“It can’t be like last time” – choices made in early pregnancy by women who have previously experienced a traumatic birth
Greenfield, Mari; Jomeen, Julie; Glover, Lesley
Professor Julie Jomeen J.Jomeen@hull.ac.uk
Dr Lesley Glover L.F.Glover@hull.ac.uk
Senior Lecturer/ Research Tutor
Background: A significant number of women experience childbirth as traumatic. These experiences are often characterized by a loss of control coupled with a perceived lack of support and inadequate communication with health care providers. Little is known about the choices women make in subsequent pregnancy(s) and birth(s), or why they make these choices. This study aimed to understand these choices and explore the reasons behind them.
Methods: A longitudinal grounded theory methods study involving nine women was conducted. Over half of the participants had a formal diagnosis of post-traumatic stress disorder (PTSD) and/or PND related to the previous birth. Interviews were carried out at three timepoints perinatally. These findings are from the first interviews at 12–20 weeks.
Results: From the first days of pregnancy, this cohort of women were focused on concerns that this birth would be a repeated traumatic experience. The women were deliberately searching out and analyzing information about their choices in this pregnancy and birth, and making plans which had two aims; firstly to avoid a repeat of their previous birth experience and secondly to avoid a loss of control to other people during the birth. The women considered a range of birth choices, from elective cesareans to freebirth. Some women felt well supported by those around them, including care providers, partners, friends, and family. Others did not feel supported and were anticipating conflict in trying to assert their birth choices. Many early relationships with healthcare professionals were characterized by fear and mistrust.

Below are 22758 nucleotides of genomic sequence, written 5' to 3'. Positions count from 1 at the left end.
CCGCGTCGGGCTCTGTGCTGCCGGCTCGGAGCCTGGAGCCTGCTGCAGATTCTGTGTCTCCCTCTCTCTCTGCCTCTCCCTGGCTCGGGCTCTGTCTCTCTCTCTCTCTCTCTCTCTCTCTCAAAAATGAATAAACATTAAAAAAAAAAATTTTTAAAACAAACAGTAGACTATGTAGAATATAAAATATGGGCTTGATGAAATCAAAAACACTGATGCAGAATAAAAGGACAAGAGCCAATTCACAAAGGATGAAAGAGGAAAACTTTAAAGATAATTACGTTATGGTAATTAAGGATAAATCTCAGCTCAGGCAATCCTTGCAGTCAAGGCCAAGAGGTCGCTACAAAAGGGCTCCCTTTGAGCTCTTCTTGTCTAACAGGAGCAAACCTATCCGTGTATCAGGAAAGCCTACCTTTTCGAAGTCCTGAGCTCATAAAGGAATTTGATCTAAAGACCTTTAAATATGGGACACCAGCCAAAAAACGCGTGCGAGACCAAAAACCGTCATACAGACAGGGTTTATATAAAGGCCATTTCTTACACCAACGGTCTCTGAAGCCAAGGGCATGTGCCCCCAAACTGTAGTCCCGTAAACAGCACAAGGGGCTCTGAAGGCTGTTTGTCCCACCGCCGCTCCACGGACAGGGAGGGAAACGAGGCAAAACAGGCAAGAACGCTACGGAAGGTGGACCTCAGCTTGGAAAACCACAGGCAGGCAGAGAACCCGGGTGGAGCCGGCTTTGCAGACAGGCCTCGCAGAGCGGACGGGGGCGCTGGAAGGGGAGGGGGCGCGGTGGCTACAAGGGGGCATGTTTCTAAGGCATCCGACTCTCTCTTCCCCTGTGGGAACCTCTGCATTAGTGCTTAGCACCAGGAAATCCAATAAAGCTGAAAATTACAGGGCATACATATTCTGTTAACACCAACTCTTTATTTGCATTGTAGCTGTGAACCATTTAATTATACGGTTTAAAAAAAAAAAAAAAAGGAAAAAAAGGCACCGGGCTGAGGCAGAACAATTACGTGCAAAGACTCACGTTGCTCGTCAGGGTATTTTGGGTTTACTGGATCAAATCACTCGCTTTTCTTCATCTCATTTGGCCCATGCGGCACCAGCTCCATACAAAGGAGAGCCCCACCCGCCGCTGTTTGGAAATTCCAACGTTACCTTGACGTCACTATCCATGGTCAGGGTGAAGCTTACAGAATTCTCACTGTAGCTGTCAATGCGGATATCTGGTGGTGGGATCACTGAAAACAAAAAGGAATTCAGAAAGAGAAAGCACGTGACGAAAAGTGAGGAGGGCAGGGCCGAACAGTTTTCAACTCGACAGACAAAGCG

Discussion: If women who have previously experienced a traumatic birth become pregnant again, they have a strong desire to avoid a repeat experience and to feel in control of their birth choices. Access to robust information appears to help reduce uncertainty and arm women in their discussions with professionals. Similarly making plans and seeking to have them agreed with care providers at an early stage is used a way to reduce the risk of having a further traumatic experience. Implications for practice include supporting women in formulating and confirming pregnancy and birth plans at an early stage to reduce uncertainty and foster a sense of control.
|Journal Article Type||Article|
|Publication Date||Jan 25, 2019|
|Journal||Frontiers in Psychology|
|Peer Reviewed||Peer Reviewed|
|APA6 Citation||Greenfield, M., Jomeen, J., & Glover, L. (2019). “It can’t be like last time” – choices made in early pregnancy by women who have previously experienced a traumatic birth. Frontiers in psychology Frontiers Research Foundation, 10, https://doi.org/10.3389/fpsyg.2019.00056|
|Keywords||Traumatic birth; Birth trauma; Choice; Control; Pregnancy; Support; Maternity|
Frontiers Traumatic Birth
Copyright © 2019 Greenfield, Jomeen and Glover. This is an open-access article distributed under the terms of the Creative Commons Attribution License (CC BY). The use, distribution or reproduction in other forums is permitted, provided the original author(s) and the copyright owner(s) are credited and that the original publication in this journal is cited, in accordance with accepted academic practice. No use, distribution or reproduction is permitted which does not comply with these terms.
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